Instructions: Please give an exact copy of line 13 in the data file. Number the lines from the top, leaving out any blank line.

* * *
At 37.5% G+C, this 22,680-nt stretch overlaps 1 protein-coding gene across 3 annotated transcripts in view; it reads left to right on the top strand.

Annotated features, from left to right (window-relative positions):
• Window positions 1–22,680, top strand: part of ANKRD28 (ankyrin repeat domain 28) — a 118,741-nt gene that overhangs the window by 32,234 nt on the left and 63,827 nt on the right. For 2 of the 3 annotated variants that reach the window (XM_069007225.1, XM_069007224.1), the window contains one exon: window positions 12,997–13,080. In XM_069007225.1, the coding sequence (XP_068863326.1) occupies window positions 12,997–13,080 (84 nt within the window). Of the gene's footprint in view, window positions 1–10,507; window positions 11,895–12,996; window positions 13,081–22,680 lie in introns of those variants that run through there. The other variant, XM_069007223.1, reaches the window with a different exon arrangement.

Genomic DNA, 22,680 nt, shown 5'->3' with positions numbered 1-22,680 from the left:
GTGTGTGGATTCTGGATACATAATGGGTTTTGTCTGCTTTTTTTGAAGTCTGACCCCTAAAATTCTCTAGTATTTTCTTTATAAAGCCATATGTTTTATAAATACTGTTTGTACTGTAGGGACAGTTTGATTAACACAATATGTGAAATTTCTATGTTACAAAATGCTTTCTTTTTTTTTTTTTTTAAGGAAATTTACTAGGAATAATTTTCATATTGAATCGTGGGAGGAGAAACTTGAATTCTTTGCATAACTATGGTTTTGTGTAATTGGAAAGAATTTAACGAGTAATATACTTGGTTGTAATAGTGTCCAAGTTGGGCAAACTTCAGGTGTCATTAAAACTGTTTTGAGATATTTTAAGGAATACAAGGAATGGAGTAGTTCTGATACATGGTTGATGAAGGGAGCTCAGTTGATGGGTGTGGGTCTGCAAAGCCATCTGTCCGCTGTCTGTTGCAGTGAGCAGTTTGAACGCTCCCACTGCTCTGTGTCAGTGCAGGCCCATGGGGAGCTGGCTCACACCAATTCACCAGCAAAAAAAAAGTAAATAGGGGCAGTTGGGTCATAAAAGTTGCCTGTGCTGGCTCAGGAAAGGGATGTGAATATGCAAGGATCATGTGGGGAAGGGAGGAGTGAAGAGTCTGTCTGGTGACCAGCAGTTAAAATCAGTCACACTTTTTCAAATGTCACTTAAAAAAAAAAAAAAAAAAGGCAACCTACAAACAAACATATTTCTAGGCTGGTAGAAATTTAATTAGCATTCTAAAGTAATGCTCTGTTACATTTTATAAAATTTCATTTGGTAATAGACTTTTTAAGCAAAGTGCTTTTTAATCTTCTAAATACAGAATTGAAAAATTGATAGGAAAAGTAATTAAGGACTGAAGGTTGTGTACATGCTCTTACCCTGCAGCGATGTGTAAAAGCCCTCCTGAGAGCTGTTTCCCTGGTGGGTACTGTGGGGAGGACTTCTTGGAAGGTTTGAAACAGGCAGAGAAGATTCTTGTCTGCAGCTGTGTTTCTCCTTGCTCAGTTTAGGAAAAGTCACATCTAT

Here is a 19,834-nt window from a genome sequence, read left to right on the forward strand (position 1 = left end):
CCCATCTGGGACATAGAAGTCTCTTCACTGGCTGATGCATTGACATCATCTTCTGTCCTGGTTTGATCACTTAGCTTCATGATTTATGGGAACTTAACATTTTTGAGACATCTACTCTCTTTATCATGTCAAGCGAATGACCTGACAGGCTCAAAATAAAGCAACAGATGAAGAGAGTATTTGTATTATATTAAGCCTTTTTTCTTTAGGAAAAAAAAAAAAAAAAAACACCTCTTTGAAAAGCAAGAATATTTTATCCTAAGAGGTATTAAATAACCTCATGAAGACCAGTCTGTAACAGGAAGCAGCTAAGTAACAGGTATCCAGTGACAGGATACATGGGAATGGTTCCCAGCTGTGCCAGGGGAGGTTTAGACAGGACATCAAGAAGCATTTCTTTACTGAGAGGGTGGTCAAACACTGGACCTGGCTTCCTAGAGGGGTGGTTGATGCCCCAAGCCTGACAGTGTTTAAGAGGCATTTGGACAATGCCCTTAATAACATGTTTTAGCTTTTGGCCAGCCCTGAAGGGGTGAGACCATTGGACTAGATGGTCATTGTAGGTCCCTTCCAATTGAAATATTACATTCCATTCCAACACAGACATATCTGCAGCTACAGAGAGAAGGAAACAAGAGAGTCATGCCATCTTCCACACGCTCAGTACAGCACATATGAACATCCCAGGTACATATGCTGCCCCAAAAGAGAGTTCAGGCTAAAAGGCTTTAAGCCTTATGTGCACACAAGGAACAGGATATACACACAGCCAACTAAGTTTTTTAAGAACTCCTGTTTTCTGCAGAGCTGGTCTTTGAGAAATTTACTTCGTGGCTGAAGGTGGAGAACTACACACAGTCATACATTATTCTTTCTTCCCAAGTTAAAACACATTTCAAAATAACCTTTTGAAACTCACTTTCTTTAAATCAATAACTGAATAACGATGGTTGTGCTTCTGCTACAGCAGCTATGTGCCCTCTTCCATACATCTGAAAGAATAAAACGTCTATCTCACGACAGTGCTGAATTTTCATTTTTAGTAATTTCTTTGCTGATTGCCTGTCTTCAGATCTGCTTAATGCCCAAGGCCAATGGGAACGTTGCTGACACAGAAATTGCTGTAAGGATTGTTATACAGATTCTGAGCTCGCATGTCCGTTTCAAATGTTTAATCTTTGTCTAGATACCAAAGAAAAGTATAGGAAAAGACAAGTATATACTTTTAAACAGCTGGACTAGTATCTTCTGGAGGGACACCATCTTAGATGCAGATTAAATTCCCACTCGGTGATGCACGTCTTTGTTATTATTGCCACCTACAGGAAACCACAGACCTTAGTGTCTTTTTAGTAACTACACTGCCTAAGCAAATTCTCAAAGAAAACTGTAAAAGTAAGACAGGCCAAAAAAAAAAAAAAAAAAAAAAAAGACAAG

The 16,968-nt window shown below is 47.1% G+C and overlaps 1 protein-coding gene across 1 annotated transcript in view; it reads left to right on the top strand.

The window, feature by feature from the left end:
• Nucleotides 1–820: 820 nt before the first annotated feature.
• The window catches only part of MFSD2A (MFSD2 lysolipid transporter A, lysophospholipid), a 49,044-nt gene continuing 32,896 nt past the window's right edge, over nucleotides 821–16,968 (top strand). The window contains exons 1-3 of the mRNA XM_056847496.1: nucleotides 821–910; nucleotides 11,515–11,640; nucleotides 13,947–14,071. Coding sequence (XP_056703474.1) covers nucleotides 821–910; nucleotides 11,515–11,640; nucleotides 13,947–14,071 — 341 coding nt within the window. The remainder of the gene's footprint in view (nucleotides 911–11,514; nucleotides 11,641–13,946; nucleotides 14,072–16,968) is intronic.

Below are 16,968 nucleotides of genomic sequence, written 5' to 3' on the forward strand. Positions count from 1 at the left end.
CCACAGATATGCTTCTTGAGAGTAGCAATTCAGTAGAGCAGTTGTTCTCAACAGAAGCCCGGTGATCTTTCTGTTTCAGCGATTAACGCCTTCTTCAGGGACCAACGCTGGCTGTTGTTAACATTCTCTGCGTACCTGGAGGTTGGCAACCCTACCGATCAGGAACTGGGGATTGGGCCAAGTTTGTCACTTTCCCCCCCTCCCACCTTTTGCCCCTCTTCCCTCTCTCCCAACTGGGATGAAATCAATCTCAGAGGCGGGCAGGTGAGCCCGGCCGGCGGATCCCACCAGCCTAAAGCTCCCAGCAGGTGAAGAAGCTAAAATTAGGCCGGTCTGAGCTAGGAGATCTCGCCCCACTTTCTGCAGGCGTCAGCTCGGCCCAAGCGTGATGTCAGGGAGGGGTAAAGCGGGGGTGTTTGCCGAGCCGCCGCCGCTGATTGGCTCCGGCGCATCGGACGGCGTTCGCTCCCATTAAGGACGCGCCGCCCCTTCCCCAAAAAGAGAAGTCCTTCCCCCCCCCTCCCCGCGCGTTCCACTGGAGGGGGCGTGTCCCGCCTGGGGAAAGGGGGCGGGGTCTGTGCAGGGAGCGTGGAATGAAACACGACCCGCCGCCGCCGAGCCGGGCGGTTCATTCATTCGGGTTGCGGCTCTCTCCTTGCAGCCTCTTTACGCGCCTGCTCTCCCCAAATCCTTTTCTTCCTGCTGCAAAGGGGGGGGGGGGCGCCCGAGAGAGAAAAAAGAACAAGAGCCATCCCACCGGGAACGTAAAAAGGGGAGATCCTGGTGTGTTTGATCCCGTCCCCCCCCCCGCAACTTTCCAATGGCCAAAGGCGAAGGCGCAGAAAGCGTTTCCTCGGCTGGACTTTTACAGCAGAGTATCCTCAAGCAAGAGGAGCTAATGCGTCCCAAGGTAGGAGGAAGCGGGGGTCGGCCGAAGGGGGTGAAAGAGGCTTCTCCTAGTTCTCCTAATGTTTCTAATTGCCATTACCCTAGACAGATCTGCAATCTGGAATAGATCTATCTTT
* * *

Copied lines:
CCACAGATATGCTTCTTGAGAGTAGCAATTCAGTAGAGCAGTTGTTCTCAACAGAAGCCCGGTGATCTTTCTGTTTCAGCGATTAACGCCTTCTTCAGGGACCAACGCTGGCTGTTGTTAACATTCTCTGCGTACCTGGAGGTTGGCAACCCTACCGATCAGGAACTGGGGATTGGGCCAAGTTTGTCACTTTCCCCCCCTCCCACCTTTTGCCCCTCTTCCCTCTCTCCCAACTGGGATGAAATCAATCTCAGAGGCGGGCAGGTGAGCCCGGCCGGCGGATCCCACCAGCCTAAAGCTCCCAGCAGGTGAAGAAGCTAAAATTAGGCCGGTCTGAGCTAGGAGATCTCGCCCCACTTTCTGCAGGCGTCAGCTCGGCCCAAGCGTGATGTCAGGGAGGGGTAAAGCGGGGGTGTTTGCCGAGCCGCCGCCGCTGATTGGCTCCGGCGCATCGGACGGCGTTCGCTCCCATTAAGGACGCGCCGCCCCTTCCCCAAAAAGAGAAGTCCTTCCCCCCCCCTCCCCGCGCGTTCCACTGGAGGGGGCGTGTCCCGCCTGGGGAAAGGGGGCGGGGTCTGTGCAGGGAGCGTGGAATGAAACACGACCCGCCGCCGCCGAGCCGGGCGGTTCATTCATTCGGGTTGCGGCTCTCTCCTTGCAGCCTCTTTACGCGCCTGCTCTCCCCAAATCCTTTTCTTCCTGCTGCAAAGGGGGGGGGGGGCGCCCGAGAGAGAAAAAAGAACAAGAGCCATCCCACCGGGAACGTAAAAAGGGGAGATCCTGGTGTGTTTGATCCCGTCCCCCCCCCCGCAACTTTCCAATGGCCAAAGGCGAAGGCGCAGAAAGCGTTTCCTCGGCTGGACTTTTACAGCAGAGTATCCTCAAGCAAGAGGAGCTAATGCGTCCCAAGGTAGGAGGAAGCGGGGGTCGGCCGAAGGGGGTGAAAGAGGCTTCTCCTAGTTCTCCTAATGTTTCTAATTGCCATTACCCTAGACAGATCTGCAATCTGGAATAGATCTATCTTT